1. Static light touch threshold
    Von Frey fibres of ascending diameter were applied to the facial quadrant and the lightest fibre (in terms of gram of force to bend the fibre) a patient could feel was recorded. When the tip of a fibre of given length and diameter was pressed against the skin at right angles, a definitive force was applied when the fibre bent. The set consists of 20 fibres of different diameters. The sizes of the filaments were in the approximate logarithm scale of the actual forces listed in Table 1:
  2. Two-point discrimination
    A set of paired blunt metallic probes of 0.8 mm diameter with separations ranging from 2–20 mm at 2 mm interval were applied with a constant force to the facial quadrant at an ascending order. The smallest separation of the probes that a patient could discriminate a two-point sensation was recorded.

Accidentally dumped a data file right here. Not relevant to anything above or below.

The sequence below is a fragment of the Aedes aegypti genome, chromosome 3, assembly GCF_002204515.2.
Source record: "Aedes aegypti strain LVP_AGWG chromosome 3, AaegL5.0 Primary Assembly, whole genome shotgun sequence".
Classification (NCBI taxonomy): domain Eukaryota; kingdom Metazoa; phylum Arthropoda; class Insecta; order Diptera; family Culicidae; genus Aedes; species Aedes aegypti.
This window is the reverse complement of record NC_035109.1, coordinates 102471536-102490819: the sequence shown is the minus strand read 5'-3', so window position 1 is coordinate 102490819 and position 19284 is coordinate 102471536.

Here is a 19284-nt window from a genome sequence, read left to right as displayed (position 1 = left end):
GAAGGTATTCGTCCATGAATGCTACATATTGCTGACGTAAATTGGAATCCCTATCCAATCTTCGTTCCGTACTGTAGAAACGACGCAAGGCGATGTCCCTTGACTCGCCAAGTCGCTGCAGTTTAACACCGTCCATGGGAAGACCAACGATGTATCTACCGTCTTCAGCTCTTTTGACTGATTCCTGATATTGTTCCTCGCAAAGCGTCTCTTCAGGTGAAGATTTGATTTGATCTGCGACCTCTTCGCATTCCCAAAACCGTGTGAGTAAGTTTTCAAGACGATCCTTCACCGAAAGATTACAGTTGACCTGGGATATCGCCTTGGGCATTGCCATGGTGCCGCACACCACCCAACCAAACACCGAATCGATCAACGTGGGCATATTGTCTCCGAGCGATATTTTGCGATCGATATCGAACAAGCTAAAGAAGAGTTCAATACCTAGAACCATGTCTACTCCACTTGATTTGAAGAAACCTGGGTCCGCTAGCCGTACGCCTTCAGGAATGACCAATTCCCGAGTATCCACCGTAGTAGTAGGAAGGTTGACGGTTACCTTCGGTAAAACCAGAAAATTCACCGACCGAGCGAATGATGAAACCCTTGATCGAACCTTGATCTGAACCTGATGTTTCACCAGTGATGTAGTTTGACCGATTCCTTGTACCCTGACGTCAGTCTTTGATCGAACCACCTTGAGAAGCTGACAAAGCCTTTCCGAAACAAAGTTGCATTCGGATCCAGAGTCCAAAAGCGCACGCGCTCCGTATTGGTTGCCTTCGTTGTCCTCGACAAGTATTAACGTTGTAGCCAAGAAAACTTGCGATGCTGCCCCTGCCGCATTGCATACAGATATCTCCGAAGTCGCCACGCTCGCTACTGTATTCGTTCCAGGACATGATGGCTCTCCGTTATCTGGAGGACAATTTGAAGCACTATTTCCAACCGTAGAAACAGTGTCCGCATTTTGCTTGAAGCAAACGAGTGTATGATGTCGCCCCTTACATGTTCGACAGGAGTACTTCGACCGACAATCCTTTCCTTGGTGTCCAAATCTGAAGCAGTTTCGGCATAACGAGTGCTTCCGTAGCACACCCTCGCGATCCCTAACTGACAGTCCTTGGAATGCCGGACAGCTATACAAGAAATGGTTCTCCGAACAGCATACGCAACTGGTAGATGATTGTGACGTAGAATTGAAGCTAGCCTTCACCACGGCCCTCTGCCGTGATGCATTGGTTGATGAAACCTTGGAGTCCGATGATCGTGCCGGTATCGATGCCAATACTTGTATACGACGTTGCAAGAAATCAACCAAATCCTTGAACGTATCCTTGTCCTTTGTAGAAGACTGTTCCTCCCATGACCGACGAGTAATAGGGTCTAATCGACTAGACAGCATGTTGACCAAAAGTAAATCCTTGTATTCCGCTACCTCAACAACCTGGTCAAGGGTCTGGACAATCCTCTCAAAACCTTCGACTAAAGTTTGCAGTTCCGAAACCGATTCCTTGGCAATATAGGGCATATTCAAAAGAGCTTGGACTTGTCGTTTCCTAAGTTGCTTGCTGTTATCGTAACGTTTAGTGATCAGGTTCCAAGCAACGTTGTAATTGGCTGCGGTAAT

3. Pain threshold
    A blunted 19G needle connected to a spring gauge was applied to the facial quadrant until the patient starts to feel “pain” as the force gradually increased and the force in terms of gram was recorded. Three readings were taken and the mean was recorded.
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Table 1. Actual force in gram applied in relation to the various sizes of the Von Frey fibres.

http://dx.doi.org/10.1371/journal.pone.0091055.t001

Outcome Measures

The outcomes of the study were to report the incidence and severity of subjective and objective neurosensory disturbances after orthognathic surgery at post-operative 6 months, 12 months and 24 months, and to investigate possible risk factors (patients’ age and gender, surgical procedures and surgeons’ experience) that might contribute to the presence of the subjective NSD after orthognathic surgery.